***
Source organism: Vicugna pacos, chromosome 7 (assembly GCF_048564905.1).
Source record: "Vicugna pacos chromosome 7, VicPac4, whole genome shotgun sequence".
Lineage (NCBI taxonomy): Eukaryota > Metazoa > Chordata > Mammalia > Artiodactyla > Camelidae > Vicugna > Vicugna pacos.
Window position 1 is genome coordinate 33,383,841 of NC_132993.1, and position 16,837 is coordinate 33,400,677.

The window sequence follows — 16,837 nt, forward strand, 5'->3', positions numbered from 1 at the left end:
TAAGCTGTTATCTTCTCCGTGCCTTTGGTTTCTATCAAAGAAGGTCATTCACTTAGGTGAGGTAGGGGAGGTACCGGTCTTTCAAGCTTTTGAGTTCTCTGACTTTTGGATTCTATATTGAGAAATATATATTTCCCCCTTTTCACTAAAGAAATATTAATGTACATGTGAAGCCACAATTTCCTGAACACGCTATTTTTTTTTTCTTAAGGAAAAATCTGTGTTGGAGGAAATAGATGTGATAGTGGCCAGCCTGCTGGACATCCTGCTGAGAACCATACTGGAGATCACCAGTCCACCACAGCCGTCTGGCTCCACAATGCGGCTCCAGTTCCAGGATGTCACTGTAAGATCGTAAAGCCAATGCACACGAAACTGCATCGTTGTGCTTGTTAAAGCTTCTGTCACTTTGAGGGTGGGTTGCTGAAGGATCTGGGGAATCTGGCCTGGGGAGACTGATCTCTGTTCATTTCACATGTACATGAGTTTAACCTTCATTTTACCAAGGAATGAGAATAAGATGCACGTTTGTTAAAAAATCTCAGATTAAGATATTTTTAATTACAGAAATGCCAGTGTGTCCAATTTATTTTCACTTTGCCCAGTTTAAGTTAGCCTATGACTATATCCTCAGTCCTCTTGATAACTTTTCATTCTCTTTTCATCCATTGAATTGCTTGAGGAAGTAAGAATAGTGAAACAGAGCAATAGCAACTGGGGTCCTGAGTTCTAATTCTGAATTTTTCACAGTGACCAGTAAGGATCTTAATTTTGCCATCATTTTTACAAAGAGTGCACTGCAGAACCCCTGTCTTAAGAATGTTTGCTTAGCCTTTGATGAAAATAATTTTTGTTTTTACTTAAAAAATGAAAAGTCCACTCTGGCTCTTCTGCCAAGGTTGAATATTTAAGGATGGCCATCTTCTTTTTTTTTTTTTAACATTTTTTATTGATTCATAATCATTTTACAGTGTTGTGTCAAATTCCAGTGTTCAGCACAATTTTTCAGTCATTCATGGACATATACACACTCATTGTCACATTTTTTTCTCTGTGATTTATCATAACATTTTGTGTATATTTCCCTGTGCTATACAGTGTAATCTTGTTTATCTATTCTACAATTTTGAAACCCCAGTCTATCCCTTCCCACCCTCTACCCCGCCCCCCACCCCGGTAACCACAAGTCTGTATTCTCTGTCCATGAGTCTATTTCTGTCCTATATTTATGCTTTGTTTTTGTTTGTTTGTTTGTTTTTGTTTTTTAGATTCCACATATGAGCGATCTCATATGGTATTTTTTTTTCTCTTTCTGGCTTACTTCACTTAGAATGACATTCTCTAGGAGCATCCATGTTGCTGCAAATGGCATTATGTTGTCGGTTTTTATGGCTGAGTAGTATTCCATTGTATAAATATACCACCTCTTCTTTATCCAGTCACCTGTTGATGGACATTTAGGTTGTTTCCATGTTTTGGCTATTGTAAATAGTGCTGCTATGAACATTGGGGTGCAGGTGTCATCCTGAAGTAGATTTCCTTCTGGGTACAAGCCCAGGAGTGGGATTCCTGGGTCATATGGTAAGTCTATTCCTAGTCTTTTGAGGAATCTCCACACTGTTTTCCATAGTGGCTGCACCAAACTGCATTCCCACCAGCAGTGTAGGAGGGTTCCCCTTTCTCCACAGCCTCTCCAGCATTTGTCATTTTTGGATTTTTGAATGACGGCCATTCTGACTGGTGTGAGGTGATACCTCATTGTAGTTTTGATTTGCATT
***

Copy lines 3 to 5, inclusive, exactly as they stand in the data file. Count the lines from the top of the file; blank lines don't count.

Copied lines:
Lineage (NCBI taxonomy): Eukaryota > Metazoa > Chordata > Mammalia > Artiodactyla > Camelidae > Vicugna > Vicugna pacos.
Window position 1 is genome coordinate 33,383,841 of NC_132993.1, and position 16,837 is coordinate 33,400,677.

The window sequence follows — 16,837 nt, forward strand, 5'->3', positions numbered from 1 at the left end: